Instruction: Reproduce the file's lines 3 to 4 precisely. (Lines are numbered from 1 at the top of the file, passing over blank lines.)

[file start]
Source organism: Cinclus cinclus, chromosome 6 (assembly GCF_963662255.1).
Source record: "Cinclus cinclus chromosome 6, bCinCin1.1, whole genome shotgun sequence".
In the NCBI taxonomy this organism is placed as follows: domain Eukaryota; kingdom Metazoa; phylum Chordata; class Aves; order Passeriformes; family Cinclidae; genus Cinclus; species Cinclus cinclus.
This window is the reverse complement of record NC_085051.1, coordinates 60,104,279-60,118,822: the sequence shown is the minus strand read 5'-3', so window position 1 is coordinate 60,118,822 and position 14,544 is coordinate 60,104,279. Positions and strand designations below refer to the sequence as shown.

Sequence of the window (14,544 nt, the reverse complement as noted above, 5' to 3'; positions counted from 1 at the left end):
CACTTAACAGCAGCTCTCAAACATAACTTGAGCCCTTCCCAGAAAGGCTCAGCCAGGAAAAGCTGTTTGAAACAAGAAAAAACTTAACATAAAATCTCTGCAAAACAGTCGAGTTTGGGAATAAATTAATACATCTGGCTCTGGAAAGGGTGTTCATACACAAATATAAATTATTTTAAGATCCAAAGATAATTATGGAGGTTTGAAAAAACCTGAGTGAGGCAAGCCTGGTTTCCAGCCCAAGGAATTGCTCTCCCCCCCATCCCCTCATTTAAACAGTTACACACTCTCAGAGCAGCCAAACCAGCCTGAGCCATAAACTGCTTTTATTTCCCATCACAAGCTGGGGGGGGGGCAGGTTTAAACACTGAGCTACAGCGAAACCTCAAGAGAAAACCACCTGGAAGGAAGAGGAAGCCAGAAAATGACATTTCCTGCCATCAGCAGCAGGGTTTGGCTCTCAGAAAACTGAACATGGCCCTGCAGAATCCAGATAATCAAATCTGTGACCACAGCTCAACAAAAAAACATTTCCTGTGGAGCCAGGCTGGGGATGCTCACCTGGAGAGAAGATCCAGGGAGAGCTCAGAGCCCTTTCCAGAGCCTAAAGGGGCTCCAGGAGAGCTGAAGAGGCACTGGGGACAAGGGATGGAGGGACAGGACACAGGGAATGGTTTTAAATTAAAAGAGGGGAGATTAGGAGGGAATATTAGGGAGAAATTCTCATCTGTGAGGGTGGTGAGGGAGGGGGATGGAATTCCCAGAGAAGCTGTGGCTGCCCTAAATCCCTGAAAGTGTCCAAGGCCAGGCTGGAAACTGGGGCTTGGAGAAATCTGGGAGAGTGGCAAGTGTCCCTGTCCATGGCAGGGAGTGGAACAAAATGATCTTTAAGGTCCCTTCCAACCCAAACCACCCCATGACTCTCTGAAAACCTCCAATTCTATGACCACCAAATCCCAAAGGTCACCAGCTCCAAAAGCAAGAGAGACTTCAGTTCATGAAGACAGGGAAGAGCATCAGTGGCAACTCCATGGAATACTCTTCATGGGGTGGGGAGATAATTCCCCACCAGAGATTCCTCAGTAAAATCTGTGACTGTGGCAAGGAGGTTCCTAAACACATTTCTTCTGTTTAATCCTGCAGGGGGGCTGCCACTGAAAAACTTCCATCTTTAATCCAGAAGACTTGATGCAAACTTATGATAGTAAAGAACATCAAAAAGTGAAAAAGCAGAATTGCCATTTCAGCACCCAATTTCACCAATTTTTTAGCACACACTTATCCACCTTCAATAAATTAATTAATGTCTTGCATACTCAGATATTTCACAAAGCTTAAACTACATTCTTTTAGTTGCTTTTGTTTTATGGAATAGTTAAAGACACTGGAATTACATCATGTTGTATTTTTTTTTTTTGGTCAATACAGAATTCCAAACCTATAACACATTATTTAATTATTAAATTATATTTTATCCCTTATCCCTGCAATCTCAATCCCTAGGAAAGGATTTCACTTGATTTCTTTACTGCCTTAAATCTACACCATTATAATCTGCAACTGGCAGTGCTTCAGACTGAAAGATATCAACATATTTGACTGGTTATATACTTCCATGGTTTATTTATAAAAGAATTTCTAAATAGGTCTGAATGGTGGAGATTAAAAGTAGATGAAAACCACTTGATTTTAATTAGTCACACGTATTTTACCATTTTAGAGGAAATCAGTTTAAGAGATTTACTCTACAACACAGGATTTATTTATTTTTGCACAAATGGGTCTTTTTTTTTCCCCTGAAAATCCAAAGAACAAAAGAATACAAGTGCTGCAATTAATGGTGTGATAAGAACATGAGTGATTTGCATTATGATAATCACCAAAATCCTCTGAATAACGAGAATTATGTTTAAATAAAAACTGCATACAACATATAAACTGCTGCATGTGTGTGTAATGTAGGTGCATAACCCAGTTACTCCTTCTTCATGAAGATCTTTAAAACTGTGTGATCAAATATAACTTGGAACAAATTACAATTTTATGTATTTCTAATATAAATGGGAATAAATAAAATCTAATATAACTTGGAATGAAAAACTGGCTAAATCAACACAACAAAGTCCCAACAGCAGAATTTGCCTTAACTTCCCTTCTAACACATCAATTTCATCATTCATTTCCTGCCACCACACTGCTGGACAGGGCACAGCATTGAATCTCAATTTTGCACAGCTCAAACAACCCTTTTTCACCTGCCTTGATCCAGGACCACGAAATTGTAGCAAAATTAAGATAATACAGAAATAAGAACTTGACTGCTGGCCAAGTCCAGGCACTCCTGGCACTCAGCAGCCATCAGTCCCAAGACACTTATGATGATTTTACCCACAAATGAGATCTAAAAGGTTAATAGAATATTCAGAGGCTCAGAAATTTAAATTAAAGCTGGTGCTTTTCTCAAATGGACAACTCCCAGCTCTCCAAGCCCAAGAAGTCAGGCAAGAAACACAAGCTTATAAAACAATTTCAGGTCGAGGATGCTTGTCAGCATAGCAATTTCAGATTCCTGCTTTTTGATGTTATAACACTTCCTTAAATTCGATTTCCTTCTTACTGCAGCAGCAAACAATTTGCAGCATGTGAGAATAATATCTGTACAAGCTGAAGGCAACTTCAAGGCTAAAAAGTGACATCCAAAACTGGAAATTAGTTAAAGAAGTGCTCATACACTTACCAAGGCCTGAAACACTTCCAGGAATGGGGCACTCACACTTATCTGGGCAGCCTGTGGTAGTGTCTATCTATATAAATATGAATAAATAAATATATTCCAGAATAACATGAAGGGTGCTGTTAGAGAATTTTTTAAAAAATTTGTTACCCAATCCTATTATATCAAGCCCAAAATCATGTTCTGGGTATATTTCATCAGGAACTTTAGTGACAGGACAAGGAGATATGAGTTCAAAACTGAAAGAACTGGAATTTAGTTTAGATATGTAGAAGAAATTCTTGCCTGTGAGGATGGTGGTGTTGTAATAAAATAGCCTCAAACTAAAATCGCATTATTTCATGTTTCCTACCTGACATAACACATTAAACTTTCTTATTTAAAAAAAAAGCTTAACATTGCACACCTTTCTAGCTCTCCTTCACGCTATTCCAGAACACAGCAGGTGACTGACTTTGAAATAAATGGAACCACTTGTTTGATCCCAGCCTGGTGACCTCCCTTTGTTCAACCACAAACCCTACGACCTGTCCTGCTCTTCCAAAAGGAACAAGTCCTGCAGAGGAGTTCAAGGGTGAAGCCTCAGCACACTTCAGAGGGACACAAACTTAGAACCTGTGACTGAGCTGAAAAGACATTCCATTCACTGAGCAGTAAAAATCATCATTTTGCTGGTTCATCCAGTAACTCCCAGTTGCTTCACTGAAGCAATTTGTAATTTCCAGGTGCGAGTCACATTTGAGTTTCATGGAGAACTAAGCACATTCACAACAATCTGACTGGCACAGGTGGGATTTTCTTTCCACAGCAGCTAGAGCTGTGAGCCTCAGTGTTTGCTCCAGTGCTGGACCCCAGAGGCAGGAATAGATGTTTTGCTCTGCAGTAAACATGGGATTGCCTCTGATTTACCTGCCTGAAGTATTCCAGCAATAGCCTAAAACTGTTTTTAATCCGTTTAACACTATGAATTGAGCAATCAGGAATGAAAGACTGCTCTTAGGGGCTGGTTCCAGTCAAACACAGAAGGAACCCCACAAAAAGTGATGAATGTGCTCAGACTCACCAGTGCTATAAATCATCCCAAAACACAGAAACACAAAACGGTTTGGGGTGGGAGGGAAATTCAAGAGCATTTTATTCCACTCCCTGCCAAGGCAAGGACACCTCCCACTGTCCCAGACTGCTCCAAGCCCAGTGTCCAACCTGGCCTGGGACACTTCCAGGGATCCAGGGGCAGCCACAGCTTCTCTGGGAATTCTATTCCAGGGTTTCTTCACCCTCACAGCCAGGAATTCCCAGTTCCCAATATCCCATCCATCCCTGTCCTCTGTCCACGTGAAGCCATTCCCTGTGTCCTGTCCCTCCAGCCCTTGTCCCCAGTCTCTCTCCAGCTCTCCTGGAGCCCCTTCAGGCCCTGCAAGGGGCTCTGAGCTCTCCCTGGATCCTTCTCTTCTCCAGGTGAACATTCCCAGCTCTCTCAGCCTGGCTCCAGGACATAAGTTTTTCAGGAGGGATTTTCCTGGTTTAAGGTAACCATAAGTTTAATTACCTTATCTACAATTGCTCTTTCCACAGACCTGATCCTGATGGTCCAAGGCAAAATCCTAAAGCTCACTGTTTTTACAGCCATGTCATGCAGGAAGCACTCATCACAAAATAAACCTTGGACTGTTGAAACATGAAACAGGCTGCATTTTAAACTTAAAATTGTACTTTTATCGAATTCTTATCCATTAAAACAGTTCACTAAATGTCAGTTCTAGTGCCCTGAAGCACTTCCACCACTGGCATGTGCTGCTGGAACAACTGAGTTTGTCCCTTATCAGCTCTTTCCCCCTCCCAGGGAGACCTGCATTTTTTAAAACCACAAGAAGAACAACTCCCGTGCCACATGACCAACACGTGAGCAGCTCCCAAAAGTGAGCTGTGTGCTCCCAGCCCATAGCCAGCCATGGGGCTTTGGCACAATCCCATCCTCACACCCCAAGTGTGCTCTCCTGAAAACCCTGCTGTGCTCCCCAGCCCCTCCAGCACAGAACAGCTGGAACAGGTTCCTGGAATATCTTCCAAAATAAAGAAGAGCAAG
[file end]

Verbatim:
In the NCBI taxonomy this organism is placed as follows: domain Eukaryota; kingdom Metazoa; phylum Chordata; class Aves; order Passeriformes; family Cinclidae; genus Cinclus; species Cinclus cinclus.
This window is the reverse complement of record NC_085051.1, coordinates 60,104,279-60,118,822: the sequence shown is the minus strand read 5'-3', so window position 1 is coordinate 60,118,822 and position 14,544 is coordinate 60,104,279. Positions and strand designations below refer to the sequence as shown.